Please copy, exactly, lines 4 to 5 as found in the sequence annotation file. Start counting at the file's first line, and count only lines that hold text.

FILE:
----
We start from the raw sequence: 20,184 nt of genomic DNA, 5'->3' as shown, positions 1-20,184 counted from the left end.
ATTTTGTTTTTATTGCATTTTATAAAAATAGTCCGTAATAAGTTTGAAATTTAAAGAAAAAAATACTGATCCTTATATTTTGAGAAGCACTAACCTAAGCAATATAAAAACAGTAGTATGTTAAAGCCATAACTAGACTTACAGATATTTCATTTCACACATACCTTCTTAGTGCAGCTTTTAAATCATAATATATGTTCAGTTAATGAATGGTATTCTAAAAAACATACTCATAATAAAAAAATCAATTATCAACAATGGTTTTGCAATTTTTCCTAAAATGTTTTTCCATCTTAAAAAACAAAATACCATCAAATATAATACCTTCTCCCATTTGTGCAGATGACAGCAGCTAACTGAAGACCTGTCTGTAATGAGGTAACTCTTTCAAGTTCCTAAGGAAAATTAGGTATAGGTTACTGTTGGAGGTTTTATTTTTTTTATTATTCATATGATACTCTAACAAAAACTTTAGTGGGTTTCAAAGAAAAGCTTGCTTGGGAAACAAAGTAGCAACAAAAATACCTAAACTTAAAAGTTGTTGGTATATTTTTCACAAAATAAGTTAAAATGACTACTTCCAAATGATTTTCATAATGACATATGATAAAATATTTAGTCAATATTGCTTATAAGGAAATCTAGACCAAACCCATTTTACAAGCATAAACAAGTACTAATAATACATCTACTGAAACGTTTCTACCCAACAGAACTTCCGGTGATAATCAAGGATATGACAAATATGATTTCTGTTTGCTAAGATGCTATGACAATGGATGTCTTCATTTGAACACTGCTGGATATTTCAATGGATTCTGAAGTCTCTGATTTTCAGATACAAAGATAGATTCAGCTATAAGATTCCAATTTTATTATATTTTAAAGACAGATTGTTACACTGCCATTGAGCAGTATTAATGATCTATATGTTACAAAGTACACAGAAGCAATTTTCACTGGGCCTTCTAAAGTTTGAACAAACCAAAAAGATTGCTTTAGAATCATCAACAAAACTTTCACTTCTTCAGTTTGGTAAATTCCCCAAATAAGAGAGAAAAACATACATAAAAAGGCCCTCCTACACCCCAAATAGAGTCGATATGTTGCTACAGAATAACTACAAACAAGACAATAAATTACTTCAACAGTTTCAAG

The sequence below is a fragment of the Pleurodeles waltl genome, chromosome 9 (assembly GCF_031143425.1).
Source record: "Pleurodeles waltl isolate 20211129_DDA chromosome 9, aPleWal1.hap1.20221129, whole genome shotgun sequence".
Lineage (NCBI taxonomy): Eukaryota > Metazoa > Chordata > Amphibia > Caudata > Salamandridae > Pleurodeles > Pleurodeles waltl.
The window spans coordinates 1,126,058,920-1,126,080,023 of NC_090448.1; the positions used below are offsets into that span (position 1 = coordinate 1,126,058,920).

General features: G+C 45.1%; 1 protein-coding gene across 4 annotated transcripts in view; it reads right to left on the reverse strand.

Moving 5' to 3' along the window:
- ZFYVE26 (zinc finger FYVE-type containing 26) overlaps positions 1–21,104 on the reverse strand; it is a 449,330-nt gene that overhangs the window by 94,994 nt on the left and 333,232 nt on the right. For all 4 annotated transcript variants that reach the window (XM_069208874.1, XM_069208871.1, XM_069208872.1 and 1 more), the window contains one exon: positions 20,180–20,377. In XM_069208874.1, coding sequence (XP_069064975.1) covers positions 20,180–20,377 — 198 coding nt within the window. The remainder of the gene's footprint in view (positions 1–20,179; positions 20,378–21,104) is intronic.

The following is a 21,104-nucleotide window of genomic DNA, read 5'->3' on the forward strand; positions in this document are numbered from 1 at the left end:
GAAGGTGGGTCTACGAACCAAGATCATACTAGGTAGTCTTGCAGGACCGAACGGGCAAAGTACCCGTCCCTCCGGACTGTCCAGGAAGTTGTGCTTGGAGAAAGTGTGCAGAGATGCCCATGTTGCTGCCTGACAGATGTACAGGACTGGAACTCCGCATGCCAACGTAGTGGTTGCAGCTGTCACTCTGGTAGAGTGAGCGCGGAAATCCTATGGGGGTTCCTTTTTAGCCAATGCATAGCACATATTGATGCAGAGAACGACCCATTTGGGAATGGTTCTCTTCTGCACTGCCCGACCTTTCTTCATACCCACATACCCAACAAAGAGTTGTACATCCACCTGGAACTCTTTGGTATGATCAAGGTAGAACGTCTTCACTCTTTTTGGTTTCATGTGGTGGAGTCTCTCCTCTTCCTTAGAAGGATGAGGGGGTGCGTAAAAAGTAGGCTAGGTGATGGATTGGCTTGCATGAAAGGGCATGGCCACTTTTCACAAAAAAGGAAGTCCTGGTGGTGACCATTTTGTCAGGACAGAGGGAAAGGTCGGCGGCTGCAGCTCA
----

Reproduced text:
Source record: "Pleurodeles waltl isolate 20211129_DDA chromosome 9, aPleWal1.hap1.20221129, whole genome shotgun sequence".
Lineage (NCBI taxonomy): Eukaryota > Metazoa > Chordata > Amphibia > Caudata > Salamandridae > Pleurodeles > Pleurodeles waltl.